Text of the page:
You can use the COMPUTE statement for simple arithmetic computations involving two fields, or one field and a constant. The COMPUTE statement adds to (+), hash-adds to (P), subtracts from (-), hash-subtracts from (M), multiplies (*), or divides (/) the first (or destination) operand by the value specified in the second (or source) operand.

    ••••• COMPUTE  ••• •••••••••••••••••••••• ••• •  ••• •••••••••••••••••••••• •••
    (1)            (2) (3)                    (4)(5) (6) (7)                    (8)

(1) T/F execution conditions

(5) Operator (+, -, *, /, P, M)

(2) Destination application ID

(6) Source application ID

(3) Destination field name or PDF

(7) Source field name, PDF, or constant

(4) Destination occ (constant/index)

(8) Source occurrence (constant/index)

Using the Statement

The destination field can be packed decimal or binary, and the source field can be packed decimal, binary, or alpha. The packed decimal fields can have either a fixed or variable decimal position, and binary fields always have a fixed decimal position.

If the second field is an alpha field type (valid only for P and M operators), characters other than 0 to 9, except trailing spaces, are converted to 0. Then, up to the first 31 characters are converted to a packed decimal integer before the computation is performed. Once converted, the remainder of the computation is identical to a computation that contains a packed decimal integer for the second field. The hash total operators ignore overflow.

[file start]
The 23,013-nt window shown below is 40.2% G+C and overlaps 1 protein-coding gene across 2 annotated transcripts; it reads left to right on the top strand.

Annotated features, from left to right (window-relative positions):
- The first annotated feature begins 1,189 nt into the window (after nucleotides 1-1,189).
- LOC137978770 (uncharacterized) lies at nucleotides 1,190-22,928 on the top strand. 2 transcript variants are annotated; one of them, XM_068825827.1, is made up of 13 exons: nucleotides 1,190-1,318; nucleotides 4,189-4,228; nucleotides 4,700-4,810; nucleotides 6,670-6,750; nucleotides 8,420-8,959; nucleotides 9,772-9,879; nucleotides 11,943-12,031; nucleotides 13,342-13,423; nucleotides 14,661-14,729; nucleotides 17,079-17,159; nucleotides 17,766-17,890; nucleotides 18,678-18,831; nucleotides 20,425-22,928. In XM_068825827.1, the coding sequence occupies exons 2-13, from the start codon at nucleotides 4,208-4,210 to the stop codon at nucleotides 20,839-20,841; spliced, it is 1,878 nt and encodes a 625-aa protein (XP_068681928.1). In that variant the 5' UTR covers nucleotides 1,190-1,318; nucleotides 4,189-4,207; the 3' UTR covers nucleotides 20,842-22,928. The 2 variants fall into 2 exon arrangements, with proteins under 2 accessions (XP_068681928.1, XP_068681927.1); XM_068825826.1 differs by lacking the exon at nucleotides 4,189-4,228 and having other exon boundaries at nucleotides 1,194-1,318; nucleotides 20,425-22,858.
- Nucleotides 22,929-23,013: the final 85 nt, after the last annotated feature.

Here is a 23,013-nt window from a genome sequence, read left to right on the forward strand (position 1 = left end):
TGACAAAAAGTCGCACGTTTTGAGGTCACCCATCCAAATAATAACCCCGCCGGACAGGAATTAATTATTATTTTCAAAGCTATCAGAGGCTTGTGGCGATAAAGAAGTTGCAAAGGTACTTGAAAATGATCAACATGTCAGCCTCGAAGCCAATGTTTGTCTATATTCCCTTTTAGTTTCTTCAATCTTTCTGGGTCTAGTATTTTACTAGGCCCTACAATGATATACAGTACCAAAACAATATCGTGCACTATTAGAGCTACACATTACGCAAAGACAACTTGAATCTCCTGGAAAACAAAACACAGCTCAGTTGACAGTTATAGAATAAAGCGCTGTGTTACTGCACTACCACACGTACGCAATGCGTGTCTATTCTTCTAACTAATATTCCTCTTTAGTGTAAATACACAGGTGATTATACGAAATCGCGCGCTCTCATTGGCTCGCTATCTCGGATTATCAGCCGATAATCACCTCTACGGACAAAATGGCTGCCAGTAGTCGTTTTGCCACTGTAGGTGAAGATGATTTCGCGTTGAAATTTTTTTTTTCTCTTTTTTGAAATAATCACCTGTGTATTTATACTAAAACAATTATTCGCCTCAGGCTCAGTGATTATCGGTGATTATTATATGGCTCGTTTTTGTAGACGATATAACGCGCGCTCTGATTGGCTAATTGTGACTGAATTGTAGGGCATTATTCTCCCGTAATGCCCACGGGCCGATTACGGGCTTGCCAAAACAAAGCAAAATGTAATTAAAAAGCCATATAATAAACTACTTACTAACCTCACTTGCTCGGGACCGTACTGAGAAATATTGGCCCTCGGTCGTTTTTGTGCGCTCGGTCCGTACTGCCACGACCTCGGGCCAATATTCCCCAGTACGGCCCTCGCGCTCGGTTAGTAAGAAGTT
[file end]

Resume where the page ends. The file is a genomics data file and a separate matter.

If the result of a P or M calculation results in a value greater than the destination field can hold, the result “wraps around” from zero. For example, if a destination field has a maximum of five digits, 99999 P 1 results in a value of 00000. The most significant number is discarded. As another example, assuming that the packed decimal number could contain a value up to 999, 996 P 8 results in a value of 4.

Similarly, if the result of the P or M calculation results in a negative value, the result “wraps around” from the largest value the destination field could hold plus 1. For example, assuming that the packed decimal number could contain a value up to 9999, then 3 M 6 results in a value of 9997.


If there is a division by zero, or the result is too large to be stored in the destination field, an overflow situation occurs. Overflow processing is dependent on the use of the OVERFLOW statement.

For the P and M operators, the destination field must be a packed decimal numeric type.

Execution Errors

If OVERFLOW has not been specified, an overflow condition causes an unrecoverable processing error.

Statement Ignored

If either field contains a null value, no computation takes place, and the statement following the COMPUTE is executed.

Related Statements



The following is an example of a COMPUTE statement:


In this example, the value in the field ORDER3 LINE AMOUNT is added to the value in ORDER2 SUBTOTAL. Note that the value in ORDER3 LINE AMOUNT is not changed by the computation.